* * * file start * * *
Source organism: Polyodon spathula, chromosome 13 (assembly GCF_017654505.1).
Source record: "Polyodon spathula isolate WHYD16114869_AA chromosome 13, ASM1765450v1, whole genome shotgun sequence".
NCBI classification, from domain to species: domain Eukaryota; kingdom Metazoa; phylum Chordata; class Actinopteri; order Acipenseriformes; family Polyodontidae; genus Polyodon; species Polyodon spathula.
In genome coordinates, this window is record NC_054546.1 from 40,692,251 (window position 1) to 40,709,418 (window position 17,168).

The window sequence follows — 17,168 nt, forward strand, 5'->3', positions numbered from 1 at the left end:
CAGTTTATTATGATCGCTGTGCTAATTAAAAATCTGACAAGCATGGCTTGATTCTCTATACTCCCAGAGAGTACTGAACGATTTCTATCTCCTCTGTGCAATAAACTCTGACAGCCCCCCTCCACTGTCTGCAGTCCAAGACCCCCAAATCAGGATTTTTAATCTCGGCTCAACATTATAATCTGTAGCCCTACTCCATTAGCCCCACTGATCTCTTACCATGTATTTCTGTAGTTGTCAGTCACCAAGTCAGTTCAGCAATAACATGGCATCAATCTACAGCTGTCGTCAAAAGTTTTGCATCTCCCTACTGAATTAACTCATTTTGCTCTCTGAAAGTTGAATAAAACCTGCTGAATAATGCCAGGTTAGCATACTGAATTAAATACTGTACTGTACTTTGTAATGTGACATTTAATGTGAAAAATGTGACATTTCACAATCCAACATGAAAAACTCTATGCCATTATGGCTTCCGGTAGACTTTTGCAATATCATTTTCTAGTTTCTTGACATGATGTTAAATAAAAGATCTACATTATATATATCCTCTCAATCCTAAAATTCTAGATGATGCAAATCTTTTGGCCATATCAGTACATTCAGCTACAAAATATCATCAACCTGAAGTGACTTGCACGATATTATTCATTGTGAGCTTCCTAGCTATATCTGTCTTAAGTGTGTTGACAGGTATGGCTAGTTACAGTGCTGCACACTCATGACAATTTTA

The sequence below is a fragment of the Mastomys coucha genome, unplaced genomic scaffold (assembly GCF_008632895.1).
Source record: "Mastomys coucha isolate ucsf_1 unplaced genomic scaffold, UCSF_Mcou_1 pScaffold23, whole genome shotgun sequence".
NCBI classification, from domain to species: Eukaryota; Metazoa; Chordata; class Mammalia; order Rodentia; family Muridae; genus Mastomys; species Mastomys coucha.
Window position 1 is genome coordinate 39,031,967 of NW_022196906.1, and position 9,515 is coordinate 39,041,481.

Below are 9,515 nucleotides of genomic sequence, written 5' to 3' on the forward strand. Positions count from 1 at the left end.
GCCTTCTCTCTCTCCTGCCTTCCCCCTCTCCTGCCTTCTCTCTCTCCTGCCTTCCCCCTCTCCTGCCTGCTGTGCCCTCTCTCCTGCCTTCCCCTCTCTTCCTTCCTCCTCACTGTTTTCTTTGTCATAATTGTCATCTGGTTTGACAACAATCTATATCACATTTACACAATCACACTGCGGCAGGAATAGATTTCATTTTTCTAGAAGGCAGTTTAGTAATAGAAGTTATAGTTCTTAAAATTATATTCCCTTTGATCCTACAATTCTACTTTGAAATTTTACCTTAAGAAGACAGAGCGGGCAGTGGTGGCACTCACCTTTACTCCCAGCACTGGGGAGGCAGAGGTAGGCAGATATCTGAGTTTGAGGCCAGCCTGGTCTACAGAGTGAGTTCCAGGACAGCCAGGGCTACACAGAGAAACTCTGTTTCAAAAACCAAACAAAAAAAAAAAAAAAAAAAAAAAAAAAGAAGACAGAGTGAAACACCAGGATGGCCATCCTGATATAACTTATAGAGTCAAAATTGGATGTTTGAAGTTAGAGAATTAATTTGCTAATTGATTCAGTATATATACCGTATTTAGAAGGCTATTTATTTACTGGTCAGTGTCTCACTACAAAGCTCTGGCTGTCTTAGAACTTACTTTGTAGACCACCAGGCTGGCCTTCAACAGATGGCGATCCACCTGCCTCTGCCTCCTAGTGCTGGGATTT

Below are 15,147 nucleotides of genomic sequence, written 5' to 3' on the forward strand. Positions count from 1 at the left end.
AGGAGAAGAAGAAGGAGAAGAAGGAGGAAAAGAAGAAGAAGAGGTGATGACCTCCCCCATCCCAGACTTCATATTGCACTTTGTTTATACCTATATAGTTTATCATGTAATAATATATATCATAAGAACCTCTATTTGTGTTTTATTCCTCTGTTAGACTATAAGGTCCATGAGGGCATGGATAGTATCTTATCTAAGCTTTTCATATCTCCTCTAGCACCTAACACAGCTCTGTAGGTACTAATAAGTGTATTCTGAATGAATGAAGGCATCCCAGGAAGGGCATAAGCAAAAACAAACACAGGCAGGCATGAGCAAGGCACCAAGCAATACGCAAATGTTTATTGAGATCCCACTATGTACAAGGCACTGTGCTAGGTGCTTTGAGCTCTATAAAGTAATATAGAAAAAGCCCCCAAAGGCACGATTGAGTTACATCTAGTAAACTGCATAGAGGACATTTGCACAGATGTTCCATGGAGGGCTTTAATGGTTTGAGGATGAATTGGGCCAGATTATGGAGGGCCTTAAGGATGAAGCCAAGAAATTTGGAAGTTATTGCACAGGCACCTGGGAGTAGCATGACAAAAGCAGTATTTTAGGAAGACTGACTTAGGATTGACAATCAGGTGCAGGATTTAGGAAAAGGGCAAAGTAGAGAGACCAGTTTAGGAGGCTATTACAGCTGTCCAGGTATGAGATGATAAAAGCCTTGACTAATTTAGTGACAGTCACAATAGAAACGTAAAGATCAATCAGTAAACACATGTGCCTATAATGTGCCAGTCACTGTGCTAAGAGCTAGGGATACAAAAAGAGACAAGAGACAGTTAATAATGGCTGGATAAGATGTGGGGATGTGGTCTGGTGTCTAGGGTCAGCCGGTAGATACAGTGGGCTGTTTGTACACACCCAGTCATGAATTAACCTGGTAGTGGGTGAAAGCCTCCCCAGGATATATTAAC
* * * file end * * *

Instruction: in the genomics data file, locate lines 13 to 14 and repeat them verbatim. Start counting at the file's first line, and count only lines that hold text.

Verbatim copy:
Below are 15,147 nucleotides of genomic sequence, written 5' to 3' on the forward strand. Positions count from 1 at the left end.
AGGAGAAGAAGAAGGAGAAGAAGGAGGAAAAGAAGAAGAAGAGGTGATGACCTCCCCCATCCCAGACTTCATATTGCACTTTGTTTATACCTATATAGTTTATCATGTAATAATATATATCATAAGAACCTCTATTTGTGTTTTATTCCTCTGTTAGACTATAAGGTCCATGAGGGCATGGATAGTATCTTATCTAAGCTTTTCATATCTCCTCTAGCACCTAACACAGCTCTGTAGGTACTAATAAGTGTATTCTGAATGAATGAAGGCATCCCAGGAAGGGCATAAGCAAAAACAAACACAGGCAGGCATGAGCAAGGCACCAAGCAATACGCAAATGTTTATTGAGATCCCACTATGTACAAGGCACTGTGCTAGGTGCTTTGAGCTCTATAAAGTAATATAGAAAAAGCCCCCAAAGGCACGATTGAGTTACATCTAGTAAACTGCATAGAGGACATTTGCACAGATGTTCCATGGAGGGCTTTAATGGTTTGAGGATGAATTGGGCCAGATTATGGAGGGCCTTAAGGATGAAGCCAAGAAATTTGGAAGTTATTGCACAGGCACCTGGGAGTAGCATGACAAAAGCAGTATTTTAGGAAGACTGACTTAGGATTGACAATCAGGTGCAGGATTTAGGAAAAGGGCAAAGTAGAGAGACCAGTTTAGGAGGCTATTACAGCTGTCCAGGTATGAGATGATAAAAGCCTTGACTAATTTAGTGACAGTCACAATAGAAACGTAAAGATCAATCAGTAAACACATGTGCCTATAATGTGCCAGTCACTGTGCTAAGAGCTAGGGATACAAAAAGAGACAAGAGACAGTTAATAATGGCTGGATAAGATGTGGGGATGTGGTCTGGTGTCTAGGGTCAGCCGGTAGATACAGTGGGCTGTTTGTACACACCCAGTCATGAATTAACCTGGTAGTGGGTGAAAGCCTCCCCAGGATATATTAAC